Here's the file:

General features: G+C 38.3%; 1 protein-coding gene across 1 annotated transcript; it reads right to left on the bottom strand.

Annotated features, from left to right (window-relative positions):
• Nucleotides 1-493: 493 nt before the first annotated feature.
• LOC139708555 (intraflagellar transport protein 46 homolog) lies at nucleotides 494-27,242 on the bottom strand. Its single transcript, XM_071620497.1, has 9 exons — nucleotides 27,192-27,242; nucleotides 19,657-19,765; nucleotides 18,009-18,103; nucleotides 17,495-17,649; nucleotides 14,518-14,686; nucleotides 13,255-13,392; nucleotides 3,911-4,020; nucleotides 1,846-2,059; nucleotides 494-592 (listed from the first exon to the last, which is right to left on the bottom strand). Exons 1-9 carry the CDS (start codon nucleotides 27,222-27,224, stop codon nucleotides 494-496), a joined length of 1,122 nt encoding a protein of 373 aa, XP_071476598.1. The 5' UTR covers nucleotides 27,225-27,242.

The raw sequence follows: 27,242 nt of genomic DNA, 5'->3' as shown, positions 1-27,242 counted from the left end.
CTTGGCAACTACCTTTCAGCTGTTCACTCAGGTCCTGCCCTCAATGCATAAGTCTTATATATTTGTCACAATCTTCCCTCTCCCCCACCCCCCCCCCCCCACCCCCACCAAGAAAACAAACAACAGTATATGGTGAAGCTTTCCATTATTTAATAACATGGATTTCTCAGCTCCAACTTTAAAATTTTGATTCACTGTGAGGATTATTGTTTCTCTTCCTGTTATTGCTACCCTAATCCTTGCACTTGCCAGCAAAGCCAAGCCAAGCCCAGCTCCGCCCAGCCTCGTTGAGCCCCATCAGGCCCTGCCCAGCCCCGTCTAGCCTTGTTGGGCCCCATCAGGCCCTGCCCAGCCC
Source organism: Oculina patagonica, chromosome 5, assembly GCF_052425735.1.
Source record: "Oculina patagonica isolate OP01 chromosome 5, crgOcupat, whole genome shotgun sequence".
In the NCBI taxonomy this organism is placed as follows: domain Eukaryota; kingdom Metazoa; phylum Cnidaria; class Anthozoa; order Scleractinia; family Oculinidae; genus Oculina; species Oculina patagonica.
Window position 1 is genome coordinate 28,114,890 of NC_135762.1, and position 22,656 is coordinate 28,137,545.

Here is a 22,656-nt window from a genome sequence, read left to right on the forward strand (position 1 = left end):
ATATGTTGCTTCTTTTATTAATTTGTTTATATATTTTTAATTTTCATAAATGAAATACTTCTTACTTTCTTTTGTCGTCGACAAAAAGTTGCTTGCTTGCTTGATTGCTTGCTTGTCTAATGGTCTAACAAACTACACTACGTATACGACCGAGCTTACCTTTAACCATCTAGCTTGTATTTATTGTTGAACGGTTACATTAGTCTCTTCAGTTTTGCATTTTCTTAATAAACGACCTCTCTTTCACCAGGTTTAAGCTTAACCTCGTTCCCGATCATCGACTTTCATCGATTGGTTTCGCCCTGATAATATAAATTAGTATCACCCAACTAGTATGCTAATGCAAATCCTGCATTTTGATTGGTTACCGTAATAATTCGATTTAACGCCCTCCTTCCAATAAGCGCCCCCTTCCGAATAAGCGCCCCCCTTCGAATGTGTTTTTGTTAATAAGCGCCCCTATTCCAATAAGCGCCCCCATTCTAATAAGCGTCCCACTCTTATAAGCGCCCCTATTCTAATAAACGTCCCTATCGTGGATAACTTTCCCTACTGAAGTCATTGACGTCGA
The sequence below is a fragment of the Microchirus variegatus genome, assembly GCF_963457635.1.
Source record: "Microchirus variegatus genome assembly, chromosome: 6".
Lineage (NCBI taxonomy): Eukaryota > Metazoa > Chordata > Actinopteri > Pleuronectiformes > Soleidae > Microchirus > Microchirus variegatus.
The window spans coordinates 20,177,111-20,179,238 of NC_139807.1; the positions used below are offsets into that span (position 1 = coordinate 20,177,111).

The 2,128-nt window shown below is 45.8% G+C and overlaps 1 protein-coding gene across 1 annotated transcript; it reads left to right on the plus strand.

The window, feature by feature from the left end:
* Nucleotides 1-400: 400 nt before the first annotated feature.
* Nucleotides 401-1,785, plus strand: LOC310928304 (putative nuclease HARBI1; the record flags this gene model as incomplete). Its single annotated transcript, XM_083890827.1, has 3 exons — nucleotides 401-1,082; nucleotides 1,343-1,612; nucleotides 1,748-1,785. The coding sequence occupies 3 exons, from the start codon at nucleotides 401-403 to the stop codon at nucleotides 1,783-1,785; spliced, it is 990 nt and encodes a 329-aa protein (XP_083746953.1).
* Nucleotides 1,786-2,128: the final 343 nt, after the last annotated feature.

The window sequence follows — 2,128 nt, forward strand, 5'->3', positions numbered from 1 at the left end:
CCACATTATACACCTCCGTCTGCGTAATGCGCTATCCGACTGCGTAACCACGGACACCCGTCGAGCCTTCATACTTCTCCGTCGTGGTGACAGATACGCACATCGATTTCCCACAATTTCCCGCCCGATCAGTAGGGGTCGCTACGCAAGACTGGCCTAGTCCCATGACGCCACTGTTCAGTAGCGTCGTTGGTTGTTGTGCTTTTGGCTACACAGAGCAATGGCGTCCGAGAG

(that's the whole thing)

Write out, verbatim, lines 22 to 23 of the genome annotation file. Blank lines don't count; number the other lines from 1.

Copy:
The window sequence follows — 2,128 nt, forward strand, 5'->3', positions numbered from 1 at the left end:
CCACATTATACACCTCCGTCTGCGTAATGCGCTATCCGACTGCGTAACCACGGACACCCGTCGAGCCTTCATACTTCTCCGTCGTGGTGACAGATACGCACATCGATTTCCCACAATTTCCCGCCCGATCAGTAGGGGTCGCTACGCAAGACTGGCCTAGTCCCATGACGCCACTGTTCAGTAGCGTCGTTGGTTGTTGTGCTTTTGGCTACACAGAGCAATGGCGTCCGAGAG